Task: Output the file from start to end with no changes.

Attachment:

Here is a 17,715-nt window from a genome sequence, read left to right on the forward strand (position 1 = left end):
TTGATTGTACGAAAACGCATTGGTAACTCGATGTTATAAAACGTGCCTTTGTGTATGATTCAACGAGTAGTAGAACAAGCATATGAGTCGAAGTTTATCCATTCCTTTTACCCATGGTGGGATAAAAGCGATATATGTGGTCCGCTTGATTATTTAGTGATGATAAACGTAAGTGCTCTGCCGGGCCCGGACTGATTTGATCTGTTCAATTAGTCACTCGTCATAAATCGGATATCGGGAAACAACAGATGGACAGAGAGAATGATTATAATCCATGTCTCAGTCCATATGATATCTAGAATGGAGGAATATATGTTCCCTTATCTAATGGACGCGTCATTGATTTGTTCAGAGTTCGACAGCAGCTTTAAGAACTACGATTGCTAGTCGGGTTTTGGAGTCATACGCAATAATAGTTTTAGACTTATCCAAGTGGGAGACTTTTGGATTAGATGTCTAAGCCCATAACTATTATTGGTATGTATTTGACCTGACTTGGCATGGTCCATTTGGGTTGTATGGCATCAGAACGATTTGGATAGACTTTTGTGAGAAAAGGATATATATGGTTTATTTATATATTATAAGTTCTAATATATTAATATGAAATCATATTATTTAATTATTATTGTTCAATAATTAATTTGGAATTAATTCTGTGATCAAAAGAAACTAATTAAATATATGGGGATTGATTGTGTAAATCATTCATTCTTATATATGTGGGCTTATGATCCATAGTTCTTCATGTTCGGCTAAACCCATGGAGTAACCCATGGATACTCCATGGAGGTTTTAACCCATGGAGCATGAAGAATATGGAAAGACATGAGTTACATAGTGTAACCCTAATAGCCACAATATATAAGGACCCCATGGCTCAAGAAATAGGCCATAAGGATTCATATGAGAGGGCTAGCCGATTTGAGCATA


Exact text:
Here is a 17,715-nt window from a genome sequence, read left to right on the forward strand (position 1 = left end):
TTGATTGTACGAAAACGCATTGGTAACTCGATGTTATAAAACGTGCCTTTGTGTATGATTCAACGAGTAGTAGAACAAGCATATGAGTCGAAGTTTATCCATTCCTTTTACCCATGGTGGGATAAAAGCGATATATGTGGTCCGCTTGATTATTTAGTGATGATAAACGTAAGTGCTCTGCCGGGCCCGGACTGATTTGATCTGTTCAATTAGTCACTCGTCATAAATCGGATATCGGGAAACAACAGATGGACAGAGAGAATGATTATAATCCATGTCTCAGTCCATATGATATCTAGAATGGAGGAATATATGTTCCCTTATCTAATGGACGCGTCATTGATTTGTTCAGAGTTCGACAGCAGCTTTAAGAACTACGATTGCTAGTCGGGTTTTGGAGTCATACGCAATAATAGTTTTAGACTTATCCAAGTGGGAGACTTTTGGATTAGATGTCTAAGCCCATAACTATTATTGGTATGTATTTGACCTGACTTGGCATGGTCCATTTGGGTTGTATGGCATCAGAACGATTTGGATAGACTTTTGTGAGAAAAGGATATATATGGTTTATTTATATATTATAAGTTCTAATATATTAATATGAAATCATATTATTTAATTATTATTGTTCAATAATTAATTTGGAATTAATTCTGTGATCAAAAGAAACTAATTAAATATATGGGGATTGATTGTGTAAATCATTCATTCTTATATATGTGGGCTTATGATCCATAGTTCTTCATGTTCGGCTAAACCCATGGAGTAACCCATGGATACTCCATGGAGGTTTTAACCCATGGAGCATGAAGAATATGGAAAGACATGAGTTACATAGTGTAACCCTAATAGCCACAATATATAAGGACCCCATGGCTCAAGAAATAGGCCATAAGGATTCATATGAGAGGGCTAGCCGATTTGAGCATA